Post Traumatic Stress Disorder (PTSD)

Post-traumatic stress disorder (PTSD) is caused by experiencing very stressful, frightening or distressing events, including:

  • military combat
  • serious road accidents
  • terrorist attacks
  • natural disasters
  • being held hostage
  • witnessing violent deaths
  • assaults

PTSD can occur immediately after someone experiences a disturbing event or it can happen some time later in the weeks, months or even years following the trigger event(s).

PTSD can develop in any situation where a person feels extreme fear, horror or helplessness. However, it does not usually develop after situations that are simply upsetting, such as divorce, job loss or failing exams.

PTSD affects up to 30 per cent of people who experience a traumatic event. It affects around 5 per cent of men and 10 per cent of women at some point during their life. It can occur at any age, including during childhood.


It is common for a person with PTSD to often relive the traumatic event through nightmares and flashbacks. Feelings of isolation, irritability and guilt can also occur. A person with PRSD may have problems with sleeping and concentration. These symptoms are often severe enough to have a significant impact on the person’s day-to-day life.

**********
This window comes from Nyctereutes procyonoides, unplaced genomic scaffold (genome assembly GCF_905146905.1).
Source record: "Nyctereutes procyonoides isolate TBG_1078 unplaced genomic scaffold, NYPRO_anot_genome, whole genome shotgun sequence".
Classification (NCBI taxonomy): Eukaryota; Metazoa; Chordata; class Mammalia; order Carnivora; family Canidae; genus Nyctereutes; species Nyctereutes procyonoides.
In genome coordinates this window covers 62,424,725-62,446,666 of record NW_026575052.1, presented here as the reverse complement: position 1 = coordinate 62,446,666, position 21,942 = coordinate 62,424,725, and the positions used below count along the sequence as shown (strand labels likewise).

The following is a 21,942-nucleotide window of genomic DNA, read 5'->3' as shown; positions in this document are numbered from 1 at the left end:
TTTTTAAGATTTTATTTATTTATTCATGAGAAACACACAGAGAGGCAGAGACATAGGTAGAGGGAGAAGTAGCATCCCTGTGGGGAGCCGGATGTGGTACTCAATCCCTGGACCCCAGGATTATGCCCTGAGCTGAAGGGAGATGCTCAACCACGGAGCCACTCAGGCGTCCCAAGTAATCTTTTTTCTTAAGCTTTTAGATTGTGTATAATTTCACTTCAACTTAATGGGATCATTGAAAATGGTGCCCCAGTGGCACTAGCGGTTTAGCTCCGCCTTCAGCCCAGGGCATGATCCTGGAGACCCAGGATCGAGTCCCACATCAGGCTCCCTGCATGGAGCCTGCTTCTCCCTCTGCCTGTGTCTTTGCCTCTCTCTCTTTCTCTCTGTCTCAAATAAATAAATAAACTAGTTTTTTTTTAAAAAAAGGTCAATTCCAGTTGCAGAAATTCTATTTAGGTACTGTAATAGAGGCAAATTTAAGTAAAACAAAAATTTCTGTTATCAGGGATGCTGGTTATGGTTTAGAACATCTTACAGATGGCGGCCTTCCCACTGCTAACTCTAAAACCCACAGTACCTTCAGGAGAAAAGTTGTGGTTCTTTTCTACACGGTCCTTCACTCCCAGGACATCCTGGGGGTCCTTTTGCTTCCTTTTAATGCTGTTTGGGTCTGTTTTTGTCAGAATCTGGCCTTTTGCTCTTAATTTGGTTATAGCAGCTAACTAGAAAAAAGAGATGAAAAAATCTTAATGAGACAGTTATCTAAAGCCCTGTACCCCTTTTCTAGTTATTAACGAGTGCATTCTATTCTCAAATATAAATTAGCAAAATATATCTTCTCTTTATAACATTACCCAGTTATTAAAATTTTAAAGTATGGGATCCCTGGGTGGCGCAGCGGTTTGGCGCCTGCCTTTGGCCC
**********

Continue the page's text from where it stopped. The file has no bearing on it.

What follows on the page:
A person with PTSD might also exhibit avoidance - pushing memories of the event out of their mind, avoiding talking about the event or stopping going to associated places or meeting associated people.

A person with PTSD may focus on asking questions about the event (e.g. why did it happen to me?) and this can prevent them from coming to terms with it.

People with PTSD may also become detached and feel guilty or feel nothing at all (this is known as emotional numbing). Other symptoms can include alcohol or drug abuse, depression, phobias, anxiety, headaches, dizziness, chest pains and stomach upsets.


A person with PTSD may be referred to a psychiatrist, psychologist or psychiatric nurse for help. 

The National Institute for Health and Clinical Excellence (NICE) recommends psychotherapy as the first treatment to try for PTSD. A psychotherapist is a trained mental health professional. They listen to their patients and help them come up with effective strategies to resolve their problems. In some cases, medication may be used alongside psychotherapy.

Cognitive behavioural therapy (CBT) is also used to treat severe PTSD – this therapy aims to help you manage your problems by changing how you think and act. CBT uses a range of psychological treatment techniques to help you come to terms with the traumatic event.

Search for PTSD services using our clinical service finder.

Find out more about psychological therapy in this short film.

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